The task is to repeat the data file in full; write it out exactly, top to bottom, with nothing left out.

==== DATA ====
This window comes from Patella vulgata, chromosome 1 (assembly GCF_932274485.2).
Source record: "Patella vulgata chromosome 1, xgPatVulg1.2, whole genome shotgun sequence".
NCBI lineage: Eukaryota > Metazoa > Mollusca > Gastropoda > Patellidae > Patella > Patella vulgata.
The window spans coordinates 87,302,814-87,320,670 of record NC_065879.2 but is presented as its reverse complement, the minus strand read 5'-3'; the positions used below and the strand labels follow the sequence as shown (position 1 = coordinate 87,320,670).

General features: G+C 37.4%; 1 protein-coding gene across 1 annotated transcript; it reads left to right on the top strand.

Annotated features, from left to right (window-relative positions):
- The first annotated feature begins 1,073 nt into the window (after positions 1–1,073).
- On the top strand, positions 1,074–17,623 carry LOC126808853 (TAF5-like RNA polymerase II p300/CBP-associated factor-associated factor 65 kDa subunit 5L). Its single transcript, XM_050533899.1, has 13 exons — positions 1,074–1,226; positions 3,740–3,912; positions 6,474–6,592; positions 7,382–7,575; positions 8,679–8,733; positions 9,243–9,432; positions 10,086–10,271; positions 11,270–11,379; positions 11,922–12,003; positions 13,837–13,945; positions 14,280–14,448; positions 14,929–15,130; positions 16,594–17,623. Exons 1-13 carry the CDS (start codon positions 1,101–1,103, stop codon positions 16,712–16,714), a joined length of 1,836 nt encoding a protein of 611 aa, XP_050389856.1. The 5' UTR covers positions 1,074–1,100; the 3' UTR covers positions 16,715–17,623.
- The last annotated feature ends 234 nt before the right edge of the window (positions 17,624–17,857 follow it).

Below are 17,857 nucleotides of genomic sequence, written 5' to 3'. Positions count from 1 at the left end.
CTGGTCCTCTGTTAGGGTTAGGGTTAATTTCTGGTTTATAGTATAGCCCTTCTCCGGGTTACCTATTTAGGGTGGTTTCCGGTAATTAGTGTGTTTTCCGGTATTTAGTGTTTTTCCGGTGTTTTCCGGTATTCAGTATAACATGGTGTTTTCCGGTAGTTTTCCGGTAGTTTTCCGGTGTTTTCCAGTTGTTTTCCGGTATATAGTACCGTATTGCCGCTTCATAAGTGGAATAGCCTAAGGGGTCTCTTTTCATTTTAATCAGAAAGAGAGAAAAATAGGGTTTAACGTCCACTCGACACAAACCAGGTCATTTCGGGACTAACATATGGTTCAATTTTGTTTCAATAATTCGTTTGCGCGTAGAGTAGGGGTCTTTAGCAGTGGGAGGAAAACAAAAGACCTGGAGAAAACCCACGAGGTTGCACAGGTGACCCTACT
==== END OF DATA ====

This window comes from Patella vulgata, chromosome 1 (assembly GCF_932274485.2).
Source record: "Patella vulgata chromosome 1, xgPatVulg1.2, whole genome shotgun sequence".
NCBI lineage: Eukaryota > Metazoa > Mollusca > Gastropoda > Patellidae > Patella > Patella vulgata.
The window spans coordinates 87,302,814-87,320,670 of record NC_065879.2 but is presented as its reverse complement, the minus strand read 5'-3'; the positions used below and the strand labels follow the sequence as shown (position 1 = coordinate 87,320,670).

General features: G+C 37.4%; 1 protein-coding gene across 1 annotated transcript; it reads left to right on the top strand.

Annotated features, from left to right (window-relative positions):
- The first annotated feature begins 1,073 nt into the window (after positions 1–1,073).
- On the top strand, positions 1,074–17,623 carry LOC126808853 (TAF5-like RNA polymerase II p300/CBP-associated factor-associated factor 65 kDa subunit 5L). Its single transcript, XM_050533899.1, has 13 exons — positions 1,074–1,226; positions 3,740–3,912; positions 6,474–6,592; positions 7,382–7,575; positions 8,679–8,733; positions 9,243–9,432; positions 10,086–10,271; positions 11,270–11,379; positions 11,922–12,003; positions 13,837–13,945; positions 14,280–14,448; positions 14,929–15,130; positions 16,594–17,623. Exons 1-13 carry the CDS (start codon positions 1,101–1,103, stop codon positions 16,712–16,714), a joined length of 1,836 nt encoding a protein of 611 aa, XP_050389856.1. The 5' UTR covers positions 1,074–1,100; the 3' UTR covers positions 16,715–17,623.
- The last annotated feature ends 234 nt before the right edge of the window (positions 17,624–17,857 follow it).

Below are 17,857 nucleotides of genomic sequence, written 5' to 3'. Positions count from 1 at the left end.
CTGGTCCTCTGTTAGGGTTAGGGTTAATTTCTGGTTTATAGTATAGCCCTTCTCCGGGTTACCTATTTAGGGTGGTTTCCGGTAATTAGTGTGTTTTCCGGTATTTAGTGTTTTTCCGGTGTTTTCCGGTATTCAGTATAACATGGTGTTTTCCGGTAGTTTTCCGGTAGTTTTCCGGTGTTTTCCAGTTGTTTTCCGGTATATAGTACCGTATTGCCGCTTCATAAGTGGAATAGCCTAAGGGGTCTCTTTTCATTTTAATCAGAAAGAGAGAAAAATAGGGTTTAACGTCCACTCGACACAAACCAGGTCATTTCGGGACTAACATATGGTTCAATTTTGTTTCAATAATTCGTTTGCGCGTAGAGTAGGGGTCTTTAGCAGTGGGAGGAAAACAAAAGACCTGGAGAAAACCCACGAGGTTGCACAGGTGACCCTACT